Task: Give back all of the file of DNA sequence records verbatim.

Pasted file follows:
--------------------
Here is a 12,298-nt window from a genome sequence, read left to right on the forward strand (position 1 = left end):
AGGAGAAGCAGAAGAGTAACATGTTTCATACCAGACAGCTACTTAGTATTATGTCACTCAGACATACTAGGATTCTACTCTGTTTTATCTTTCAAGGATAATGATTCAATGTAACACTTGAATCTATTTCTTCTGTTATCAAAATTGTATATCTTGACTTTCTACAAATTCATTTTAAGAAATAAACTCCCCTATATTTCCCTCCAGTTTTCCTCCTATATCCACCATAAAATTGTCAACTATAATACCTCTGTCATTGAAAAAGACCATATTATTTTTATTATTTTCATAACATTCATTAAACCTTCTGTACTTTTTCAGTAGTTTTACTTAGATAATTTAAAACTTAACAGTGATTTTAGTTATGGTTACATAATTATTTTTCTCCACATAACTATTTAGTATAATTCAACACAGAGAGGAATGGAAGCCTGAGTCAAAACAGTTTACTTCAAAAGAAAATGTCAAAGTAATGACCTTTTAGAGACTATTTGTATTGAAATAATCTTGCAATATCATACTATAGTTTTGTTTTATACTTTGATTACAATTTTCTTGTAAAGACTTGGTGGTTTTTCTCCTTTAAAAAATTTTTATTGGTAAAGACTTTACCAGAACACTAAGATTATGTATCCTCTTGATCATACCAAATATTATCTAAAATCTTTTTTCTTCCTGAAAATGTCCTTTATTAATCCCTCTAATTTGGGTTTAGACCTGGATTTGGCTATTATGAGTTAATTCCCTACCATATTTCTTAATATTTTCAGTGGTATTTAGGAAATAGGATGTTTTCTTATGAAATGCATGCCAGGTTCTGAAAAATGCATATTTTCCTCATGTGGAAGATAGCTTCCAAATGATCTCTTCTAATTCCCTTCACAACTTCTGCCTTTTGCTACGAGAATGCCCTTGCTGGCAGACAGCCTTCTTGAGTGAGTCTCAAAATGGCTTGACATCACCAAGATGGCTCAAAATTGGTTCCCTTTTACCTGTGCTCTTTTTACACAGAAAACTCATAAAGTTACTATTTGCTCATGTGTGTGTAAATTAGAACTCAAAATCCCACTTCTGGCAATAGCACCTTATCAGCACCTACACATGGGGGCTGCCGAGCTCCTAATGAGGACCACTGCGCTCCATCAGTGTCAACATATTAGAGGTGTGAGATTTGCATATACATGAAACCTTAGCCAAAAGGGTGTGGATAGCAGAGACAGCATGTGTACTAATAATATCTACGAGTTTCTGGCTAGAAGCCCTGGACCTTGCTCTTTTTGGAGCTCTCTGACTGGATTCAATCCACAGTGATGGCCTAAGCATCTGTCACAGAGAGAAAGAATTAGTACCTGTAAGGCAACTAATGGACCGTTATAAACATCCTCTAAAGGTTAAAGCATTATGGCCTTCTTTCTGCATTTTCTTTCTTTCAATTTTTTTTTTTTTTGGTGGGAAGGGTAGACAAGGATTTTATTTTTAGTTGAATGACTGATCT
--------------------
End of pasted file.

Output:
Here is a 12,298-nt window from a genome sequence, read left to right on the forward strand (position 1 = left end):
AGGAGAAGCAGAAGAGTAACATGTTTCATACCAGACAGCTACTTAGTATTATGTCACTCAGACATACTAGGATTCTACTCTGTTTTATCTTTCAAGGATAATGATTCAATGTAACACTTGAATCTATTTCTTCTGTTATCAAAATTGTATATCTTGACTTTCTACAAATTCATTTTAAGAAATAAACTCCCCTATATTTCCCTCCAGTTTTCCTCCTATATCCACCATAAAATTGTCAACTATAATACCTCTGTCATTGAAAAAGACCATATTATTTTTATTATTTTCATAACATTCATTAAACCTTCTGTACTTTTTCAGTAGTTTTACTTAGATAATTTAAAACTTAACAGTGATTTTAGTTATGGTTACATAATTATTTTTCTCCACATAACTATTTAGTATAATTCAACACAGAGAGGAATGGAAGCCTGAGTCAAAACAGTTTACTTCAAAAGAAAATGTCAAAGTAATGACCTTTTAGAGACTATTTGTATTGAAATAATCTTGCAATATCATACTATAGTTTTGTTTTATACTTTGATTACAATTTTCTTGTAAAGACTTGGTGGTTTTTCTCCTTTAAAAAATTTTTATTGGTAAAGACTTTACCAGAACACTAAGATTATGTATCCTCTTGATCATACCAAATATTATCTAAAATCTTTTTTCTTCCTGAAAATGTCCTTTATTAATCCCTCTAATTTGGGTTTAGACCTGGATTTGGCTATTATGAGTTAATTCCCTACCATATTTCTTAATATTTTCAGTGGTATTTAGGAAATAGGATGTTTTCTTATGAAATGCATGCCAGGTTCTGAAAAATGCATATTTTCCTCATGTGGAAGATAGCTTCCAAATGATCTCTTCTAATTCCCTTCACAACTTCTGCCTTTTGCTACGAGAATGCCCTTGCTGGCAGACAGCCTTCTTGAGTGAGTCTCAAAATGGCTTGACATCACCAAGATGGCTCAAAATTGGTTCCCTTTTACCTGTGCTCTTTTTACACAGAAAACTCATAAAGTTACTATTTGCTCATGTGTGTGTAAATTAGAACTCAAAATCCCACTTCTGGCAATAGCACCTTATCAGCACCTACACATGGGGGCTGCCGAGCTCCTAATGAGGACCACTGCGCTCCATCAGTGTCAACATATTAGAGGTGTGAGATTTGCATATACATGAAACCTTAGCCAAAAGGGTGTGGATAGCAGAGACAGCATGTGTACTAATAATATCTACGAGTTTCTGGCTAGAAGCCCTGGACCTTGCTCTTTTTGGAGCTCTCTGACTGGATTCAATCCACAGTGATGGCCTAAGCATCTGTCACAGAGAGAAAGAATTAGTACCTGTAAGGCAACTAATGGACCGTTATAAACATCCTCTAAAGGTTAAAGCATTATGGCCTTCTTTCTGCATTTTCTTTCTTTCAATTTTTTTTTTTTTTGGTGGGAAGGGTAGACAAGGATTTTATTTTTAGTTGAATGACTGATCT